2. Ello has some major privacy issues – you can’t block anyone, and until this morning there was no way to report harassment. Now they have an email address for reports, and they claim that they’re working on privacy tools, but this mostly came about because I and some other rabble-roused on Twitter about it – it wasn’t on their radar otherwise. Everyone was too nice, or something.

    For a company whose “manifesto” (bleh, can capitalists stop using that word pls) is all about Privacy Is Teh Awesome, they sure failed at making personal privacy a core component of their product. Which makes the “but they’re beta!” stuff less believable.

    I kept a log of the Ello privacy situation here:

    (It also mentions their problematic anti-porn policy, where their definition of porn is literally, I kid you not, “we’ll know it when we see it”. Considering a huge number of their new userbase are sex workers and sexuality-related professionals, this has the potential for huge trouble.)

    What I don’t understand is why the same people who would deconstruct and critically analyse any new media development to death are breathlessly signing away to a new social network that is untested, does not come from within the community, and so far is more noise than signal. It’s like they’re in a trance! “Oh if you think Ello is too unsafe then it is not the thing for you” – why are people talking about Ello the same way hippie-woo charlatans try to talk to me about supposedly life-changing Neo-Appropriative-Tantra-Reiki-reading-coaching? It’s creepy.

    There is a social network project being created by a group of queer and trans people, headed by a queer trans woman of colour:
    there’s still some kinks being worked out and some vagueness in aims, but it’s a lot more collaborative and is worth looking into.

    • Oh, the other thing I wanted to say but forgot was that I’m concerned that we’re all so desperate for a Facebook replacement that we’re willing to overlook any kind of critical analysis or skepticism for the first thing that looks shiny. Which makes the trance-like “it’s beta~~~it will be safe soon~~~” chants even more scary.

      Privacy from companies is a very different beast to privacy from abusers/harassers/troublemakers, many of whom are likely to come from within. I know I was scared of scrolling down Ello and accidentally encountering names of people I knew whom we shared mutual friends with but who I wish to avoid because they have hurt, harassed, or harmed me. At least on Facebook I get to block them. Ello? We’ll see when they get around to it.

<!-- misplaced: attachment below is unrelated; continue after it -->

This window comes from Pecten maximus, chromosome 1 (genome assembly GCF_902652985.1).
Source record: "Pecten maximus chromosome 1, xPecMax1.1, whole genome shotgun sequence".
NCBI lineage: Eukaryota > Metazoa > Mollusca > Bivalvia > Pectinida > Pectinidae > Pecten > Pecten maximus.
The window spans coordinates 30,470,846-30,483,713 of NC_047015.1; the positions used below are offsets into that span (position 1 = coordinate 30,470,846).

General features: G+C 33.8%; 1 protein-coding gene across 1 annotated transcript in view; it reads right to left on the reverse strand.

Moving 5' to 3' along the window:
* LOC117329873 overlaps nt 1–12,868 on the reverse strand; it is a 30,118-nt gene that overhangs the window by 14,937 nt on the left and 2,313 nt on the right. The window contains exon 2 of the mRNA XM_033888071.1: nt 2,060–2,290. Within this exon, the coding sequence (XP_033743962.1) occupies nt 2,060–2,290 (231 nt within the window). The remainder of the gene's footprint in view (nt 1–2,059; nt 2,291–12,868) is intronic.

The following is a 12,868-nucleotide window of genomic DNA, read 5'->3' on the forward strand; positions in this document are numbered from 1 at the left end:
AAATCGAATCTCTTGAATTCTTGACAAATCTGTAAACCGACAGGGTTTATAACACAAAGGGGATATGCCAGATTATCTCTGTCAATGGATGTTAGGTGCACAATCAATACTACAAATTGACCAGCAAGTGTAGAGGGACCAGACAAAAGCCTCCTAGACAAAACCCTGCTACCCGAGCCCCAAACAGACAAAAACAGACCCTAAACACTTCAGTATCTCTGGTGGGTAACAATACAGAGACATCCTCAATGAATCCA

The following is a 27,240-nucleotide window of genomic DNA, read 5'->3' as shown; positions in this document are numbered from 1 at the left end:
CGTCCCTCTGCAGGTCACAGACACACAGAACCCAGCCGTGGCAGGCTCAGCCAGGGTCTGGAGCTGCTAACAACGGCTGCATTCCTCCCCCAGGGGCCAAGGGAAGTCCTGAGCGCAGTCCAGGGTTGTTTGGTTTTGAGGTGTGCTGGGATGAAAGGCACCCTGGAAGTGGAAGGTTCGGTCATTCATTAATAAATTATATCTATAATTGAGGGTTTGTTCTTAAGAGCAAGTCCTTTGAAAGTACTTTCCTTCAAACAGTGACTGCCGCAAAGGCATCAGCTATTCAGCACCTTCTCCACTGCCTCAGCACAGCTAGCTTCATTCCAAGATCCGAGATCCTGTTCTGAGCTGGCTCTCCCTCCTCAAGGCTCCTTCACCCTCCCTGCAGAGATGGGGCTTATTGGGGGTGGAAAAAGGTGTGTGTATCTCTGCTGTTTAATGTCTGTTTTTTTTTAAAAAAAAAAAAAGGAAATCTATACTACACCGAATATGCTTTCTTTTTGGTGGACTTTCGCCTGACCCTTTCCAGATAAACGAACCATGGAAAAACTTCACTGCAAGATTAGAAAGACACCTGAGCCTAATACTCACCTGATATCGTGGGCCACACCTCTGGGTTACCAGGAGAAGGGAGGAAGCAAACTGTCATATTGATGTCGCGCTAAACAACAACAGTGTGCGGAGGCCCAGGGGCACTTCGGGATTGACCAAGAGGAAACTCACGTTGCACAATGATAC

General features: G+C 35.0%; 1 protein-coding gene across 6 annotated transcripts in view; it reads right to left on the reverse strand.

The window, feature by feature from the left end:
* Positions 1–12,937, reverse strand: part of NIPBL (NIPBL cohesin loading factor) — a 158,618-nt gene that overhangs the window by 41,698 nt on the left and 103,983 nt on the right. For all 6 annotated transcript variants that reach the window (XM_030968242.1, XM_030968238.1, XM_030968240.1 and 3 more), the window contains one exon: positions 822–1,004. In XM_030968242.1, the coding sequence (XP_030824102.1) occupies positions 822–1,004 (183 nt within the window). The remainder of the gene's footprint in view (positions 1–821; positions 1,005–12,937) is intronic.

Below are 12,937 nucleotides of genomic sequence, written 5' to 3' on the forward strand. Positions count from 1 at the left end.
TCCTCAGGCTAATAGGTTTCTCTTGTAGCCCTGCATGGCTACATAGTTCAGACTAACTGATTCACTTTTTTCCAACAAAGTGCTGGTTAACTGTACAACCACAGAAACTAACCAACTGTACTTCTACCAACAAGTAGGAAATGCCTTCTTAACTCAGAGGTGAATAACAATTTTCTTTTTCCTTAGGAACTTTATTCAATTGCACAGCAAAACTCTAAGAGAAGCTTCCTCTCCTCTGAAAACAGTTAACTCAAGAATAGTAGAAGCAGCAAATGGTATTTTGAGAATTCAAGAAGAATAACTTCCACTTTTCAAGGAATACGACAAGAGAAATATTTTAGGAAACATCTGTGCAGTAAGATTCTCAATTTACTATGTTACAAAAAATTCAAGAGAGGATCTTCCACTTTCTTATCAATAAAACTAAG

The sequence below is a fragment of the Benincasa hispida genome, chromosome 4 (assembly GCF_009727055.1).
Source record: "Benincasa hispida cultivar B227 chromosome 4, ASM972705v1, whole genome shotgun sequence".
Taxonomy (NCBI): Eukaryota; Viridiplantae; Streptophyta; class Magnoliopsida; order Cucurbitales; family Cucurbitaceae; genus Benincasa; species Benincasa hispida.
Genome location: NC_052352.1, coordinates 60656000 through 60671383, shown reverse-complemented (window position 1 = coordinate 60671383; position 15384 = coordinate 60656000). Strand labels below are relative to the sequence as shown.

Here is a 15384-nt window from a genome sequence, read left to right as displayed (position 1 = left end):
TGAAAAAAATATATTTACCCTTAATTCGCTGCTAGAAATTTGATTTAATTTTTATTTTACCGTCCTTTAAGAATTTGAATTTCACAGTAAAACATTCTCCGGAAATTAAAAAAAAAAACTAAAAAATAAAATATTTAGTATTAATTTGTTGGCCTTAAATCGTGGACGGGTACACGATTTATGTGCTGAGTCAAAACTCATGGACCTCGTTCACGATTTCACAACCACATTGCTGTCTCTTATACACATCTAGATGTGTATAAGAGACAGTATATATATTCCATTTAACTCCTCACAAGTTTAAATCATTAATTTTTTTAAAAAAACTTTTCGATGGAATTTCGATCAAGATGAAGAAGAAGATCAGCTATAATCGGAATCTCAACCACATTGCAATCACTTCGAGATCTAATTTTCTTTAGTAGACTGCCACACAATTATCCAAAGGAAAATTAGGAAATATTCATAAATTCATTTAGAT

Ello isn’t our only social network option. We deserve better.

    • Thanks for your info on Ello! I personally don’t have a problem with the lack of privacy because I’ve just been using it as a way to post silly stuff and have back-and-forth comments to friends similar to a public twitter account (basically I’ve been using it as a way to shout nonsense in public and I don’t have enough of a internet presence to be worried about harassment). But I can definitely see how the privacy issues would be a major turn off, as well as a safety concern. Thanks for sharing about CollectQT though – I’m excited to have queer-friendly social network options!

  3. Facebook’s name policy is absurd. Before my legal name change finally went through recently (shoutout to California for making the process lengthy, expensive, and a complete pain to deal with), I tried to change my name on FB and was told I needed to show photo ID. What do they think they are, the government? Even Social Security only required my court order documents.

    Luckily I kind of kick ass at Photoshop so I sent in a manipulated scan of my old driver’s license and FB changed my name. I refuse to feel bad about flouting the rules when the rules are bloody ridiculous. Victory has never tasted so sweet.

  4. Kiiiiind of disappointed that Nouria Newman didn’t make the “12 women who changed sports this year” piece. Because damn, the Stikine Canyon is no joke and hello, first woman (and one of like 7 people ever) to run it all/run Site Zed. Of course, equally awesome badass lady Katrina Wijk could have made the list and I’d be happy because first woman in the North Fork Race? Fuck yeah, that’s some serious and intense shit. And also, whitewater community, you may be MY community, but you’re hella sexist and seeing women breaking through to the elite level and actually getting recognition and acknowledgement gives me strength. Because lady boaters are great and pretty generally better boaters than dudes that are running the same stuff (because ladies lack the body mass and momentum to punch stuff, and so consequences are higher so you have to be more confident that you can be where you need to be while getting pushed around more to run stuff).

    I also have a lot of feelings about Nouria Newman that can be summed as as “life goals AND wife goals”.